1. It’s gratifying that some of our readers see fit to adjudge our writing with such forensic intensity, and to inform us of our lapses. Some might however be minded to point out that there is a notable difference between a simple typo and a fundamental lack of basic knowledge, but seemingly hobby-horses come in all shapes and sizes.

  2. (Eóin, could you please delete my earlier comment thst is awaiting moderation? I messed up the photos. Apologies.)

    “…aimed at buyers who wanted to purchase a versatile, practical vehicle, but were not interested in either an SUV or an estate car. ”

    That’s an extraordinarily perverse and oxymoronic requirement. Effectively, they want a practical, versatile and capacious vehicle that doesn’t look like a practical, versatile and capacious vehicle. I can understand the resistance to SUVs, based on their aggressive road presence and inferior driving experience, but many estate cars are actually better resolved and more handsome looking than their saloon counterparts. Here’s what you could (should?) have bought instead of a 5GT:

    That said, Eóin’s piece has prompted me to revisit the 5GT and it’s successor, the 6GT:

    I’m actually surprised that the 5GT looks as good as it does. It is, as Eóin says, a calm and disciplined design and the rump looks far less challenging than I remember when I first saw it. The 6GT however, is a flaccid looking thing and suffers the same shortcomings recently discussed regarding the G20 3-Series in comparison with its F30 predecessor.

    1. The 5GT’s development was very much driven by the design department. Initial proposals were even more challenging than the final car, as can be seen (rather astonishingly) in this video on the car’s development:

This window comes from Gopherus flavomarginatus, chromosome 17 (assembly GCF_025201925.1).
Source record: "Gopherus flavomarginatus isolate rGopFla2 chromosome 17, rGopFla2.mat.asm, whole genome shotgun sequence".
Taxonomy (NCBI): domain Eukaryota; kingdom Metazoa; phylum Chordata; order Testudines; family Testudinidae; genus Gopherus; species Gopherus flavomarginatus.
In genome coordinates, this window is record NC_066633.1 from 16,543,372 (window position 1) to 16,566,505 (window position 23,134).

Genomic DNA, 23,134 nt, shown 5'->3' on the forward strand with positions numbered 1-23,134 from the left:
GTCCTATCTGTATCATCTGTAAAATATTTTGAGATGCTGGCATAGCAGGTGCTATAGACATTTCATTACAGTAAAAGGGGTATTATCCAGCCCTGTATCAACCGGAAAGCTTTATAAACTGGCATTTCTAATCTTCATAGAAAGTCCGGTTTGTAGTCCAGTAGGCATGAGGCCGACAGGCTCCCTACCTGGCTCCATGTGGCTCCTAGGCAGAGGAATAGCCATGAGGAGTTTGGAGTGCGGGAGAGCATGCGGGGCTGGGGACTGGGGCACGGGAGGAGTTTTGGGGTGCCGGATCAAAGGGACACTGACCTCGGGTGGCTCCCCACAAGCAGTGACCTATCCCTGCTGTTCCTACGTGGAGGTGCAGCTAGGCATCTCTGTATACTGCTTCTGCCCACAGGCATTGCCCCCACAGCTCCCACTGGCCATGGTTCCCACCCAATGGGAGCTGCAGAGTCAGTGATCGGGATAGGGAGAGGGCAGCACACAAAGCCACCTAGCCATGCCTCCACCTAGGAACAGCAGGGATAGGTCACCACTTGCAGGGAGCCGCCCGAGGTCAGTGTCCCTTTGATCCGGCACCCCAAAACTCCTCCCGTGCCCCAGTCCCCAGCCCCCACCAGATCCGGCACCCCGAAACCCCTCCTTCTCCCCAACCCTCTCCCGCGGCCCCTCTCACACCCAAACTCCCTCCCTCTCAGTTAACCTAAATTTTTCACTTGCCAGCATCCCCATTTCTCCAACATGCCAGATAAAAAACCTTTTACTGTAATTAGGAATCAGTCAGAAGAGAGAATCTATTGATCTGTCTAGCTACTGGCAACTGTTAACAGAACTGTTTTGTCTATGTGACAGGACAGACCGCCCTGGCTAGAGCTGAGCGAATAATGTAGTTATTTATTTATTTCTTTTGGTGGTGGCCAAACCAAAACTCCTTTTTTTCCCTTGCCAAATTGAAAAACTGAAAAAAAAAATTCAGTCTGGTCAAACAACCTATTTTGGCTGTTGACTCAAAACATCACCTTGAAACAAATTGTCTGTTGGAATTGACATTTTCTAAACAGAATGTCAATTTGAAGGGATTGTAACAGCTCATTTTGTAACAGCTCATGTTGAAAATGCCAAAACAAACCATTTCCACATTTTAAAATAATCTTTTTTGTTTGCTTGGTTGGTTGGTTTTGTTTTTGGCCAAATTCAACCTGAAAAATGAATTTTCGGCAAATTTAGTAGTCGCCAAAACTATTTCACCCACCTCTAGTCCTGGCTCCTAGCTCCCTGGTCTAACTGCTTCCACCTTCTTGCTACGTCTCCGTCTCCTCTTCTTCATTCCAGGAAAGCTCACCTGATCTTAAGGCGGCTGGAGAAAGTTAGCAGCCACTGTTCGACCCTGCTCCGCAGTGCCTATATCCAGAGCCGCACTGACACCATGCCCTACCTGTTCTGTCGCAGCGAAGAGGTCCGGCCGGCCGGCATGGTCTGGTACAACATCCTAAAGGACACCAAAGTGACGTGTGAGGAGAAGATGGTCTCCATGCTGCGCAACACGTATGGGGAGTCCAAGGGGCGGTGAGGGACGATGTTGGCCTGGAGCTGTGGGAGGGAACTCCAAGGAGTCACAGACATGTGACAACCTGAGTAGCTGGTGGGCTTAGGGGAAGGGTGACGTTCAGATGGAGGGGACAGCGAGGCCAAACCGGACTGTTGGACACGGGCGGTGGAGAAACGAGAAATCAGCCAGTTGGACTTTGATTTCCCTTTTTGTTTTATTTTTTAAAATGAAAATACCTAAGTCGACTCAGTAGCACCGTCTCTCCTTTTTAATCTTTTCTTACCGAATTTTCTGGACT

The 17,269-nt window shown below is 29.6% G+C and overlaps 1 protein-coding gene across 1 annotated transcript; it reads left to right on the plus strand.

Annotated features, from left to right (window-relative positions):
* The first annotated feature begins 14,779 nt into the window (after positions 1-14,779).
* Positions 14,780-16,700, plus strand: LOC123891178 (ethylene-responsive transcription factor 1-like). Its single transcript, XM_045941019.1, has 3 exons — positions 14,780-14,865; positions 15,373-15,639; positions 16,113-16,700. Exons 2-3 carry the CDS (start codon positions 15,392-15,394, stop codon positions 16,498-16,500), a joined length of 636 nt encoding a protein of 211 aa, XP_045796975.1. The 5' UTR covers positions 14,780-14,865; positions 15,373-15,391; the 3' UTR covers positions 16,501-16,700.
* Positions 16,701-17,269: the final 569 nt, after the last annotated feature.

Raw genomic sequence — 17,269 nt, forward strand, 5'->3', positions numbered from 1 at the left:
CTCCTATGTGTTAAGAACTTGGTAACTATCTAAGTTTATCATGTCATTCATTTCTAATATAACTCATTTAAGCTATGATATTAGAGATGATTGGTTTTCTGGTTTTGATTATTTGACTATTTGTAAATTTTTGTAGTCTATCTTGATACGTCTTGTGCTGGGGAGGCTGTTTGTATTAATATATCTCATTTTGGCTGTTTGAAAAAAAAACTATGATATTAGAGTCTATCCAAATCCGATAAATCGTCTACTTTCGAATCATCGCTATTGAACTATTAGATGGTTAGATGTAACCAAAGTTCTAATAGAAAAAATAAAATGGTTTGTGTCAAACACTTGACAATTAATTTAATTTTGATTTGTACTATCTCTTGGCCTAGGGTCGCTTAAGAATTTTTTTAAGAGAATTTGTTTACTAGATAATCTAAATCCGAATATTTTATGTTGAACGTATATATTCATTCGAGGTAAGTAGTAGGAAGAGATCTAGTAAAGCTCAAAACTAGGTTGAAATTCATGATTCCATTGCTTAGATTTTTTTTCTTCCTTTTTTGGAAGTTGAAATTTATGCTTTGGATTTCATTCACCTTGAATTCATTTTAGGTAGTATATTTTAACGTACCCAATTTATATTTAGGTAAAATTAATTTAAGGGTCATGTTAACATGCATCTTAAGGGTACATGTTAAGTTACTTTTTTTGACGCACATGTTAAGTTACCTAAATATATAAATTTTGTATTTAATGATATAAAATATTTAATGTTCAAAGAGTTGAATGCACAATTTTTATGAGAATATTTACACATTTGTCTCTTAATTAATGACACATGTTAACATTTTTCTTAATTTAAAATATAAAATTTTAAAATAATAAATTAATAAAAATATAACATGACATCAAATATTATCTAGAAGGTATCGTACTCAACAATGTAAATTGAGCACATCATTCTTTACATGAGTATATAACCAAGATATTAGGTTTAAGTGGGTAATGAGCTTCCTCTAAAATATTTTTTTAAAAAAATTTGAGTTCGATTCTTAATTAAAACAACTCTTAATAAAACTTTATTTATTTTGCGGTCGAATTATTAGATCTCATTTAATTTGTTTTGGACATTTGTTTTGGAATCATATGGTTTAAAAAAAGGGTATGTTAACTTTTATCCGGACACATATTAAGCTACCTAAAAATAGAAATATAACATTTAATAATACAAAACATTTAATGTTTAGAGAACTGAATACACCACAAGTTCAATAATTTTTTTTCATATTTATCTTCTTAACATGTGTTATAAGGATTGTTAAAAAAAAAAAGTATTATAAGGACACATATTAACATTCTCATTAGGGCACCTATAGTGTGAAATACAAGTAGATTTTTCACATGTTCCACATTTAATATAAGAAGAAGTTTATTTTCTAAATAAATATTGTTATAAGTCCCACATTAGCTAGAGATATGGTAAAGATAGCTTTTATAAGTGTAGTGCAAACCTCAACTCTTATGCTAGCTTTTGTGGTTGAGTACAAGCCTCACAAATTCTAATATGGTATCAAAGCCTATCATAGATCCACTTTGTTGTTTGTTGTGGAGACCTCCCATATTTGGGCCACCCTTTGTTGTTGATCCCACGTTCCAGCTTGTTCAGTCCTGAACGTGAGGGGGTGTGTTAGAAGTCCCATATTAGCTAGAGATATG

2. I have many superpowers, but differentiating a typo from a lack of knowledge isn’t one of them. I’m going to ride all my 218 hobbyhorses in a bit.

  3. Here’s a speculative rendering of the 5 Series estate I came across when looking for images for my post above. It’s obviously wide of the mark with its truncated tail, but would it have made a better 5GT than the production model? It puts me in mind of the Panamera Sport Turismo and I think it’s strikingly handsome:

  4. Three years ago, a colleague returned to our office in his x300 jag to retrieve his shopping, and popped the boot to reveal a folded Brompton (I thought he had serious backpain). Cycle 2 work schemes (as good a tax wheeze as there ever has been) has caused a surge in cycling at least in UK. Linking this observation with the growth in SUVs (‘I have friends and we do outdoorsy things’), I think Beemer (and Audi) appealed to the other not distantly-related- ‘I have friends and we do outdoorsy too but I like good handling more than I do a jacked-up estate’- demographic. Hence we have 6-series GT and A5/A7. When the memo reached Stuttgart, presumably a typo occurred and ‘liftback’ became ‘estate’. (Fitting a carbon frame in to a C6 with lounge option= v inconvenient).

  5. I examined one of these cars at a BMW/Volvo dealership (they were servicing mi dad’s S60)